Monday, June 16, 2008
Batteries Not Included
We are behind the eight ball in every way today, so forgive me for not getting to your questions right away. Things are tough all over, as they say. The eighth grade boys who help me with things internet have encouraged me to add advertising to our little convent in the tubes. Since I can't have a bake sale (even though Sister St. Aloysius would be willing to do all of the baking), I went with it.
I was very concerned that the ads would be inappropriate. There have been a couple that were bad. For example, a book about the life of Jesus and Mary Magdelene as husband and wife that wasn't even the Da Vinci Code. At least the author had the good sense to call it fiction. Still, I found that pretty creepy. There was an excerpt from the book about their eyes meeting and such. Creepy. And a picture of the author looking just so happy with herself. Creepy squared.
There have been a couple that were questionable. A clickable 'accept Jesus' prayer. I can't find any real fault in the prayer, just that it had a distinct 'separated brethen' feel to it.
But I've been very happy with most of the content: rosaries, patron saints, books, the Vatican. All good.
So it was with great curiosity that I clicked on the "Electronic Rosary".
Here's the thing: the rosary is such a simple device. It doesn't really need to be any more simple. Beads on a string. For counting. If you had more fingers you could just use your fingers. If you were one of those people who sat in a cabin in Alaska and became so bored you learned to play the guitar with your feet, you could use your fingers and your toes.
I have trouble imagining that anyone needs an electric rosary to count for them. The people selling the electric rosary mention that it's good for people with arthritis because you just push a button. I can't imagine that's any easier for your arthritis than moving to the next bead. If you have arthritis, you could lay your rosary down on a table and point to the next bead. But I only have a little arthritis, so what do I know?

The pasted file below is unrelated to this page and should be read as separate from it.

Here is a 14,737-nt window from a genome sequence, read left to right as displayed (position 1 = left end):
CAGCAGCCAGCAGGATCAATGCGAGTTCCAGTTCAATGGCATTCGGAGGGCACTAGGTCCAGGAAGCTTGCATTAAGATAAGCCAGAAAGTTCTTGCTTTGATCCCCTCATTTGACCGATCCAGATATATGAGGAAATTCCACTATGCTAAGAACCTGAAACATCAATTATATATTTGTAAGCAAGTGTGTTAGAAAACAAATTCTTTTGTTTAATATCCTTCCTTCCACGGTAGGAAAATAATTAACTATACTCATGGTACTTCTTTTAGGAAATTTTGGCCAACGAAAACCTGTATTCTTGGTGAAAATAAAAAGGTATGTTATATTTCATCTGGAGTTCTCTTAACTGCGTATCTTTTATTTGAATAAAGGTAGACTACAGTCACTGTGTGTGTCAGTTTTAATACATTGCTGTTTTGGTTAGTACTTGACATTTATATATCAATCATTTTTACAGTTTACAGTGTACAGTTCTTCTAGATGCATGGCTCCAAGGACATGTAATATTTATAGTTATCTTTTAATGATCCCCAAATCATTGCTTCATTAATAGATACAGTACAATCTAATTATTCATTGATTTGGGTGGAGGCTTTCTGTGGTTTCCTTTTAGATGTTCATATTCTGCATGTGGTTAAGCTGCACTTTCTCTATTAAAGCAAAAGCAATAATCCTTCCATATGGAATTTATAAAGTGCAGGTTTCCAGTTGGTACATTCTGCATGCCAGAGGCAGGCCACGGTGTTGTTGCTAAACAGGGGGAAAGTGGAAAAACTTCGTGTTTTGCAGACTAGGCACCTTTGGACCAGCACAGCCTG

I can imagine that children might get a bang out of it. It looks like a little space ship. It lights up.
And it talks.
When it talks, what sounds like a whole convent of nuns saying the "Hail Mary". It's like you are praying with a whole convent of nuns.
Enter Sister St. Aloysius.
"You could just turn it on and have that whole convent praying for you! That is just lovely!"
"It's so that you can pray the rosary..."
"Yes, but if you were occupied with something else, you could turn it on and have the nuns pray for you...I don't mean in your place...I mean pray for you, as in 'I'll pray for you', like when people ask us to pray for them."
"It's a recording. The nuns aren't praying."
"But they would if you asked them. And if they knew you were using their voices to pray for you they'd be happy. If sin is about intent, certainly we can imagine that prayer can be as well."
Somehow I can't really go along with the idea that when I intend to pray and don't, it still counts. I am certain that she is correct in assuming that the nuns would be happy to pray for you just about constantly, until their batteries wore out. What do I know? I'm not going to argue.
What I can't seem to find out is how the device changes mysteries over from one set of mysteries (Joyful to Sorrowful to Glorious to Luminous) to the next. It would be just great if electronic rosary kept track of which mystery to say on what day. People have a real problem keeping track of what mystery goes where. I made a chart of it for the fourth graders once on the black board and when I was done it looked like John Madden had been there.
I'm not sure how I feel about the electronic rosary. (Much better than I feel about the Mr. and Mrs. Jesus book, certainly.) But for it's retail price of $34 not including shipping, I'll go back to a pocket full of rocks if need be.
It's tough out there.